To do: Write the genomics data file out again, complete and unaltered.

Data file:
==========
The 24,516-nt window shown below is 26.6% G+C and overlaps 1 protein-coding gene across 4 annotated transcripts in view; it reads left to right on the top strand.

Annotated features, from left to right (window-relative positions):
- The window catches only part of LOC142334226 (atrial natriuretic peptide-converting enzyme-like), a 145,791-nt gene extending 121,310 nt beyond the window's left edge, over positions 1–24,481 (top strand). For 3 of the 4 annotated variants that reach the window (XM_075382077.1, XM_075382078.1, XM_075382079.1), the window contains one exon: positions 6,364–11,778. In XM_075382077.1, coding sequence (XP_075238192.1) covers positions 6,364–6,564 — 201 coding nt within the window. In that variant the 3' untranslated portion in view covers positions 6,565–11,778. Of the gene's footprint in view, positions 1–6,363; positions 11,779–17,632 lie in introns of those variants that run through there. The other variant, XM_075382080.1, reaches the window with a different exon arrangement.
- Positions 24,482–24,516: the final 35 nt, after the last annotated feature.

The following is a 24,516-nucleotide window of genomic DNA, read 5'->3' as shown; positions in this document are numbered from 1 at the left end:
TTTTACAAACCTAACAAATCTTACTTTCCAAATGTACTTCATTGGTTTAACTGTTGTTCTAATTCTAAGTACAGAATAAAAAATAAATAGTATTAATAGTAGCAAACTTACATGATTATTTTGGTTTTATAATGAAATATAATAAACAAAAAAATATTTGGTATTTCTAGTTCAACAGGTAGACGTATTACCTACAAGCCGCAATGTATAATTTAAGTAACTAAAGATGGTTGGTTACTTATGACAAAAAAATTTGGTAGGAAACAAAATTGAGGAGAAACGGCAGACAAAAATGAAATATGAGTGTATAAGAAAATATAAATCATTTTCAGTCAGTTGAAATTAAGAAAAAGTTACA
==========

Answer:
The 24,516-nt window shown below is 26.6% G+C and overlaps 1 protein-coding gene across 4 annotated transcripts in view; it reads left to right on the top strand.

Annotated features, from left to right (window-relative positions):
- The window catches only part of LOC142334226 (atrial natriuretic peptide-converting enzyme-like), a 145,791-nt gene extending 121,310 nt beyond the window's left edge, over positions 1–24,481 (top strand). For 3 of the 4 annotated variants that reach the window (XM_075382077.1, XM_075382078.1, XM_075382079.1), the window contains one exon: positions 6,364–11,778. In XM_075382077.1, coding sequence (XP_075238192.1) covers positions 6,364–6,564 — 201 coding nt within the window. In that variant the 3' untranslated portion in view covers positions 6,565–11,778. Of the gene's footprint in view, positions 1–6,363; positions 11,779–17,632 lie in introns of those variants that run through there. The other variant, XM_075382080.1, reaches the window with a different exon arrangement.
- Positions 24,482–24,516: the final 35 nt, after the last annotated feature.

The following is a 24,516-nucleotide window of genomic DNA, read 5'->3' as shown; positions in this document are numbered from 1 at the left end:
TTTTACAAACCTAACAAATCTTACTTTCCAAATGTACTTCATTGGTTTAACTGTTGTTCTAATTCTAAGTACAGAATAAAAAATAAATAGTATTAATAGTAGCAAACTTACATGATTATTTTGGTTTTATAATGAAATATAATAAACAAAAAAATATTTGGTATTTCTAGTTCAACAGGTAGACGTATTACCTACAAGCCGCAATGTATAATTTAAGTAACTAAAGATGGTTGGTTACTTATGACAAAAAAATTTGGTAGGAAACAAAATTGAGGAGAAACGGCAGACAAAAATGAAATATGAGTGTATAAGAAAATATAAATCATTTTCAGTCAGTTGAAATTAAGAAAAAGTTACA